Aurora are an atmospheric phenomenona that occur when high energy particles in space, often emitted by a nearby star, enter a planet’s atmosphere near the north and south magnetic poles.
In Earth’s solar system, there are several planets with auroras. In Jupiter’s atmosphere, brilliant aurora the size of Earth or larger have been photographed in ultraviolet by NASA’s Hubble Telescope and Cassini Spacecraft. They are extremely high energy. Saturn also has aurora that can be seen in ultraviolet.
Earth has auroras at its magnetic poles, and these are viewable in the visible spectrum. Near the north pole, the event is named Aurora Borealis. At the south pole, it is named Aurora Australis. The Borealis, also called the northern lights, are often seen from regions in northern Scandinavia and northern Canada, but can be seen further south in places such as Ireland.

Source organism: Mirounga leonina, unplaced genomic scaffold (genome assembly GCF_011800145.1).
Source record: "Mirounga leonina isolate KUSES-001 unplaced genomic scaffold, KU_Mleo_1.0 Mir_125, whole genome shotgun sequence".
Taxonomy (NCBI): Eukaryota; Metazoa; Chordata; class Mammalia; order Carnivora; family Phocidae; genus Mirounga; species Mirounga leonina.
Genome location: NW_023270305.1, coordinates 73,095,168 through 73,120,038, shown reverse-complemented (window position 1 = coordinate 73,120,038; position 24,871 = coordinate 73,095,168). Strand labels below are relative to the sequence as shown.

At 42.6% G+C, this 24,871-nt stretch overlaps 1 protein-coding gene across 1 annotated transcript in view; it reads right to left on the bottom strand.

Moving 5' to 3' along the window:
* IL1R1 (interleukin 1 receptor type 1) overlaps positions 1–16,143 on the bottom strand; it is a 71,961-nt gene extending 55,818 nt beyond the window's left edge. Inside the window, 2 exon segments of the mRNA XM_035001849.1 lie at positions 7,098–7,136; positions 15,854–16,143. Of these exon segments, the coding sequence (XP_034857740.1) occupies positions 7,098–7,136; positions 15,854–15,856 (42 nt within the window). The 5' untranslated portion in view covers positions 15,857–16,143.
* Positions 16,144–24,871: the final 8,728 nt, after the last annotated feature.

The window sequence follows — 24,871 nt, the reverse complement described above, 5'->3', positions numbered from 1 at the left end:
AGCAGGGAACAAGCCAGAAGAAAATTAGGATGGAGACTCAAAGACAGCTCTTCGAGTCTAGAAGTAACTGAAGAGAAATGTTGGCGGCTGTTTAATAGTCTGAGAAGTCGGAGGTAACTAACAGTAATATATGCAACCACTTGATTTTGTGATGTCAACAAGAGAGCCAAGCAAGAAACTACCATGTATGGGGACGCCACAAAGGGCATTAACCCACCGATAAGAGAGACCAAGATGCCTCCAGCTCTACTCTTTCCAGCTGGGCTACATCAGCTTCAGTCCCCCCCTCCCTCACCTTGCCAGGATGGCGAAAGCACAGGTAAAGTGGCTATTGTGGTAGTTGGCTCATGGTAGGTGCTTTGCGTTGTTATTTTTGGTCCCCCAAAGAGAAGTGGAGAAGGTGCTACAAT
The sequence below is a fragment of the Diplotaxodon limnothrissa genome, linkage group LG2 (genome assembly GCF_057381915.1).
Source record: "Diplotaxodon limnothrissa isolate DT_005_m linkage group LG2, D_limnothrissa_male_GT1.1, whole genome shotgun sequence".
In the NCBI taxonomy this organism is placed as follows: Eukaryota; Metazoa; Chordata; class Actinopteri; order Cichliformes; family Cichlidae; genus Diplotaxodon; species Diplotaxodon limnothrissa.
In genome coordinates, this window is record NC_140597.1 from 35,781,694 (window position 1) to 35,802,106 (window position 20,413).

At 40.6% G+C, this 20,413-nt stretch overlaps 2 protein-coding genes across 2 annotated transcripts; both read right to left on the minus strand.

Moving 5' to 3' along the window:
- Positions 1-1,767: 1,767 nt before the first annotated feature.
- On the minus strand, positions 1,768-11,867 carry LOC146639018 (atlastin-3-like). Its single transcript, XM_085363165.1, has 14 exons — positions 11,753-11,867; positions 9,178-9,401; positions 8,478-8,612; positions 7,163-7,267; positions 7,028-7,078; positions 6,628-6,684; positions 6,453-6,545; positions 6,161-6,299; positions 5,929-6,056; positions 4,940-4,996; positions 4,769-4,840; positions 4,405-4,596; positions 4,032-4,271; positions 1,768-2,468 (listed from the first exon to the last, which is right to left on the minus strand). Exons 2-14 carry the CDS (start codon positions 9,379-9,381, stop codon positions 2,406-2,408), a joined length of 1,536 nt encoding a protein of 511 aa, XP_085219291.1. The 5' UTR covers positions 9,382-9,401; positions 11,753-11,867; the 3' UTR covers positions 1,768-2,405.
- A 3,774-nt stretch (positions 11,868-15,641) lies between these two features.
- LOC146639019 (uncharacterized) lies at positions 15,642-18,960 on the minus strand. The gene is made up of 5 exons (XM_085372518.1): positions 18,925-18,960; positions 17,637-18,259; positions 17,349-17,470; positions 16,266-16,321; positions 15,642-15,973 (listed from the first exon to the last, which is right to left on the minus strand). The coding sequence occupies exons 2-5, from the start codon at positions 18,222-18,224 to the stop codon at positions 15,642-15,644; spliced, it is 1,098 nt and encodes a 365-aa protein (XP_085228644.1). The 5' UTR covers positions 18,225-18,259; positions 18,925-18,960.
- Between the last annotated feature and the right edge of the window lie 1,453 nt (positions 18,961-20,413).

These aurora events display a variety of colors, including pink or red, green, yellow, purple and blue. Each color occurs when the high energy particles entering Earth’s atmosphere collide with a particular element in the atmosphere, and during the collision emit light at a particular wavelength. Collisions with nitrogen typically emit blue and purple light, and collisions with oxygen emit red, yellow or green light. The wavelength of the light is highly dependent on the altitude at which the collision takes place.
The Borealis is best viewed from the late fall to early spring, when there is ample darkness and weather is generally calmer with less storms. The Australis can be seen from locations in New Zealand, Tasmania and sometimes Australia if the conditions are right.